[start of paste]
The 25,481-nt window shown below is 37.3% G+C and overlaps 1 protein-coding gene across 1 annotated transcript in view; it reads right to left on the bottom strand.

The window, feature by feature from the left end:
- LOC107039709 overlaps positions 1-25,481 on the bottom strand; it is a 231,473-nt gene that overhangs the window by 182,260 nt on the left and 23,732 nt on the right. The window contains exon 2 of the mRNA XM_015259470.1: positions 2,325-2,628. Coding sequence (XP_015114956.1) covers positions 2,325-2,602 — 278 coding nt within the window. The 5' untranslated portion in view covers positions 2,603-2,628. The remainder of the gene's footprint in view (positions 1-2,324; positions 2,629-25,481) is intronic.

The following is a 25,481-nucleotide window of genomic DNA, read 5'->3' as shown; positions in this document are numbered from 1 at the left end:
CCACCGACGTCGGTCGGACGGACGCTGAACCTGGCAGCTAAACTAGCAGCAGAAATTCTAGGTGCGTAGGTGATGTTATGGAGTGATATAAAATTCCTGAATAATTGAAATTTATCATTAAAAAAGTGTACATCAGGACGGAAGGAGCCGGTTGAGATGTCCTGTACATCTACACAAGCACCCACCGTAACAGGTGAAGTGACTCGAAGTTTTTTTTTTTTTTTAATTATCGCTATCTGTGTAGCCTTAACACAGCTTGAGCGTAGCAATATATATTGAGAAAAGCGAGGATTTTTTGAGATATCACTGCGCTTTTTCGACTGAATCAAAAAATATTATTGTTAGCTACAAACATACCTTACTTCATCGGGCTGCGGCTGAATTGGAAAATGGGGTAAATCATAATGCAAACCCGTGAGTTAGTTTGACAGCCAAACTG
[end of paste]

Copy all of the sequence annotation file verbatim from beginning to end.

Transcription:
The 25,481-nt window shown below is 37.3% G+C and overlaps 1 protein-coding gene across 1 annotated transcript in view; it reads right to left on the bottom strand.

The window, feature by feature from the left end:
- LOC107039709 overlaps positions 1-25,481 on the bottom strand; it is a 231,473-nt gene that overhangs the window by 182,260 nt on the left and 23,732 nt on the right. The window contains exon 2 of the mRNA XM_015259470.1: positions 2,325-2,628. Coding sequence (XP_015114956.1) covers positions 2,325-2,602 — 278 coding nt within the window. The 5' untranslated portion in view covers positions 2,603-2,628. The remainder of the gene's footprint in view (positions 1-2,324; positions 2,629-25,481) is intronic.

The following is a 25,481-nucleotide window of genomic DNA, read 5'->3' as shown; positions in this document are numbered from 1 at the left end:
CCACCGACGTCGGTCGGACGGACGCTGAACCTGGCAGCTAAACTAGCAGCAGAAATTCTAGGTGCGTAGGTGATGTTATGGAGTGATATAAAATTCCTGAATAATTGAAATTTATCATTAAAAAAGTGTACATCAGGACGGAAGGAGCCGGTTGAGATGTCCTGTACATCTACACAAGCACCCACCGTAACAGGTGAAGTGACTCGAAGTTTTTTTTTTTTTTTAATTATCGCTATCTGTGTAGCCTTAACACAGCTTGAGCGTAGCAATATATATTGAGAAAAGCGAGGATTTTTTGAGATATCACTGCGCTTTTTCGACTGAATCAAAAAATATTATTGTTAGCTACAAACATACCTTACTTCATCGGGCTGCGGCTGAATTGGAAAATGGGGTAAATCATAATGCAAACCCGTGAGTTAGTTTGACAGCCAAACTG